Somewhere between 7-8% of the Fortune 500 companies are led by women. No matter how many "Girl Boss" coffee mugs you buy, or how many "Empowered Women Empower Women" posters you hang in your office, the fact remains that a great deal of our economy is directed by men. So, when you beautiful ladies have the opportunity to walk into a Board Room - to request funding for your start-up, to pitch your product, to discuss your leadership of the company Sales Team - you need to recognize that this opportunity is about more than just "you." You very well may be setting the tone for how a room full of comparatively powerful men view women in leadership. Here are few things you should understand before you enter this space:
Composition of the Board
Before you walk into the room, you should know the names and backgrounds of each of the Board Members that you will be speaking to or otherwise interacting with. At a minimum, you should be familiar with the entity represented by that individual, e.g. Is this person the founder? Are they with the Venture Capital firm that contributed to the last round of funding? It takes only a moment to Google someone, and this may reveal an item over which you can bond if there a need to relieve tension, e.g. you both attended the same high school or root for the Tigers. Beyond these basic facts, you should try to understand in advance what each of these individuals want. Is the founder a grandfatherly type that just wants an exit so that he can spend time with family in Arizona? Are the Venture Capital guys stressing out because they've been holding onto your company for more than five years and there is still no prospect for either a profitable sale or IPO?
A Balance Sheet
Even if your job is to create splashy graphics for a new marketing campaign, you should understand how profit and loss are determined, what "EBIDTA" means, and whether the company is making its "plan" and what that "plan" is. I truly believe that everyone would benefit from taking at least one "Accounting For Business" course, even if it is a freebie you found online. Many people lack basic financial literacy for their own personal finances, and even more have little understanding of how the companies they work for actually make money.
The Company Website & Social Media
This may seem like a joke, but it isn't! In my role at work, it was easy to be focused only on what was happening in my little corner of the universe, and remain oblivious to other parts of the company. If it has been a while since you just read through the Company Website like you were preparing to interview, take the time to do that! You may realize that you overlooked an important new product launch or project. Make sure that you can answer questions like, "What is the company's most profitable product line?" or "What product is the Sales Team pushing right now?"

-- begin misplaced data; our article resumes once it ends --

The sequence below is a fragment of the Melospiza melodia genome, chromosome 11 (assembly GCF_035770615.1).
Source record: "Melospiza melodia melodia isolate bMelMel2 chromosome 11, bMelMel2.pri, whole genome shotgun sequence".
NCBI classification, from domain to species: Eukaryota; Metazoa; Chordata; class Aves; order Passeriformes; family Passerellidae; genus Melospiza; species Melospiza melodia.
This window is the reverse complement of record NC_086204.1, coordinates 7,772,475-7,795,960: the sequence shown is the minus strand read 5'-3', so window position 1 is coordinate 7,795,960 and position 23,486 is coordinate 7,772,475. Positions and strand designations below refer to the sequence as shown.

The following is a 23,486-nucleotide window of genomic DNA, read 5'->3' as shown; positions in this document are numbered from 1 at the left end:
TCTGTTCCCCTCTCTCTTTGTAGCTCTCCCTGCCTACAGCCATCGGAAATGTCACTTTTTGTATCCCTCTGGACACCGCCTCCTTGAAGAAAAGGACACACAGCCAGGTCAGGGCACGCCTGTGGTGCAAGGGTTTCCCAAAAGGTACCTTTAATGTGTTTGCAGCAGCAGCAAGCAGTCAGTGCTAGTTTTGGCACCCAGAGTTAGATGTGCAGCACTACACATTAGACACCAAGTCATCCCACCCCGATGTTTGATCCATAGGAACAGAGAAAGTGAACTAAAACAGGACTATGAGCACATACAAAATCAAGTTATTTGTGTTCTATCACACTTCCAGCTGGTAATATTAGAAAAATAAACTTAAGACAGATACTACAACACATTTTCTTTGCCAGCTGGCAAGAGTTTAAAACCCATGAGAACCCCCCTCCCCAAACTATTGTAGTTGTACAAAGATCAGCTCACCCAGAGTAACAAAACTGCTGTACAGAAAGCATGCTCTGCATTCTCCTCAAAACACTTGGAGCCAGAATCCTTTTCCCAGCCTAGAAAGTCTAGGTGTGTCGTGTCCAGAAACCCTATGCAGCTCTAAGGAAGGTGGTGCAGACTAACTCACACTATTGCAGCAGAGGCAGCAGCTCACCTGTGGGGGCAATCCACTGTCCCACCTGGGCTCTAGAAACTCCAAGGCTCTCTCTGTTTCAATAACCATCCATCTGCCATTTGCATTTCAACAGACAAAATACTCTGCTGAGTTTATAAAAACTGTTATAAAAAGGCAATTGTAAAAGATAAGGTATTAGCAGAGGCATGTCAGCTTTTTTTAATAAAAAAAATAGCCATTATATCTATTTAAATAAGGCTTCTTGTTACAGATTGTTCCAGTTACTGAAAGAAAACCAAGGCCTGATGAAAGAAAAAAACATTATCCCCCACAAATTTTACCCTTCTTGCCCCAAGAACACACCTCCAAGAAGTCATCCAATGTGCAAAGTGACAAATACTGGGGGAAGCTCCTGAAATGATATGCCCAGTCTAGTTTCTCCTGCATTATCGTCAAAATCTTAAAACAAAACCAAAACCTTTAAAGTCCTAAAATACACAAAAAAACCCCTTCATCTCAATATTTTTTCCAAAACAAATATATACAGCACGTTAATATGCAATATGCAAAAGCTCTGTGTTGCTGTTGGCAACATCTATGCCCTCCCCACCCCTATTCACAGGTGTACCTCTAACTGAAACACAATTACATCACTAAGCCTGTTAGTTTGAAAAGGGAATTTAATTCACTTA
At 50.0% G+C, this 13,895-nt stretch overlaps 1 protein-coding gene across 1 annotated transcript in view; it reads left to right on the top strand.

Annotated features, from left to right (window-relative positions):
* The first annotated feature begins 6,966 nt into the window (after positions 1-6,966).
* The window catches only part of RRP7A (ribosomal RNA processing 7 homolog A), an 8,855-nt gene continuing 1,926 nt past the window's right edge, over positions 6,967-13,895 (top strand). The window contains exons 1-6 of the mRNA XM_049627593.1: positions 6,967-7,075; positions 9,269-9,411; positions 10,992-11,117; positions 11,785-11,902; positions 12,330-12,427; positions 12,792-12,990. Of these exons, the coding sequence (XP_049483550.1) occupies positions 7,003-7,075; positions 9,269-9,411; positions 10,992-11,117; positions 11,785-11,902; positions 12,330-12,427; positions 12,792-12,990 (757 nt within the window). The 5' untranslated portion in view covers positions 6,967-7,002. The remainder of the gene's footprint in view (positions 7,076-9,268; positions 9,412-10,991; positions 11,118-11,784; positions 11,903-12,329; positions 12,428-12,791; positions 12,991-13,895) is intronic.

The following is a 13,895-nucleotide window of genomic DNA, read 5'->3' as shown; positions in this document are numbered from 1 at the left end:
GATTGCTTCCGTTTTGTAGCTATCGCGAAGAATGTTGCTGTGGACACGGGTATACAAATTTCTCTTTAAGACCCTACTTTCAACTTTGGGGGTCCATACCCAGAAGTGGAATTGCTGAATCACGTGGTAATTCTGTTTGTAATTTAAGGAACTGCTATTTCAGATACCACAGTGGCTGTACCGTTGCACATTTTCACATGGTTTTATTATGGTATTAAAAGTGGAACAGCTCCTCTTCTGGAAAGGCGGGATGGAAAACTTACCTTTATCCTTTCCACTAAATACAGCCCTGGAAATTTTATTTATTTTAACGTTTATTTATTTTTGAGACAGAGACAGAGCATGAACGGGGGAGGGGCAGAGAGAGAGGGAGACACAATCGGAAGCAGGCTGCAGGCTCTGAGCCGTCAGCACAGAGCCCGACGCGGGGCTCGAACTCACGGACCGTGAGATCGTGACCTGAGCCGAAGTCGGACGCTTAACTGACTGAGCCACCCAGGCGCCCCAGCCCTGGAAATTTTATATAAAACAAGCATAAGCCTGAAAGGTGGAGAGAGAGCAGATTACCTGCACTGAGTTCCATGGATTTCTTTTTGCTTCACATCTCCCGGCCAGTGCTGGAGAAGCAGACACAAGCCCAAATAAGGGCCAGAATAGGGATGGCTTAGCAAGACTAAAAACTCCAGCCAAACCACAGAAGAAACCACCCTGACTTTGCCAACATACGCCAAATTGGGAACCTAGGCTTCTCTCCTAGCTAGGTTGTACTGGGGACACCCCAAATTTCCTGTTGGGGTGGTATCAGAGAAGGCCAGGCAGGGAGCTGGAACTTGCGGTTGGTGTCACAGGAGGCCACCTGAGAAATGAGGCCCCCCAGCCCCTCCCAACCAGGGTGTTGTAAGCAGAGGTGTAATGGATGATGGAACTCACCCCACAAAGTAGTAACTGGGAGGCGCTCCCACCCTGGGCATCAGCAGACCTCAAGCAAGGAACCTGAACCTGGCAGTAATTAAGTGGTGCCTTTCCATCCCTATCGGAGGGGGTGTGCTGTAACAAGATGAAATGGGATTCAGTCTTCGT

Some Board Rooms are very formal, others (particularly non-profit) are a bit more laid back. Some Board Meetings are followed by lengthy dinners at five star restaurants. Some take place in the morning over Tim Horton's coffee and danishes. Board Meetings can be lengthy, so it is usually best to err on the side of both comfort and formality. I used to wear trousers (with a bit of give in the waistband) with a blouse, blazer and simple jewelry for most of the Board Meetings I attended, and I never felt out of place.
A Basic Understanding Of Risk
The job of a Board Member is not to run the business or non-profit. This is common misconception. Most Boards give a lot of latitude and freedom to the Executive Director or President/CEO to manage affairs. I feel like a better characterization of a functioning Board is to act as a lookout. If the CEO is the captain, you're the person at the top of the mast looking out for icebergs. You should have at least a rudimentary idea about the kinds of risks that Board members are most likely to raise concerns about: too many competitors or too much debt, security or fraud, insufficient cash flow to get through a challenging economic time (hello "2020" nice to see you could join us), regulatory risk, such as new privacy regulations or OSHA guidelines, or any risk that could put a halt to your operations (e.g. flooding or widespread power outages.) Managing all of these risks is probably not your job, but you should know that these are the kinds of things that keep Board members up at night.
I've included stories, anecdotes and useful tips I've gained over my career as an Entrepreneur, Board Member, Executive and Senior Counsel. I hope you can find ways to navigate to your own dreams by learning from my experience! Don't hesitate to contact me if you have any questions or want to share your own stories. Stay inspired!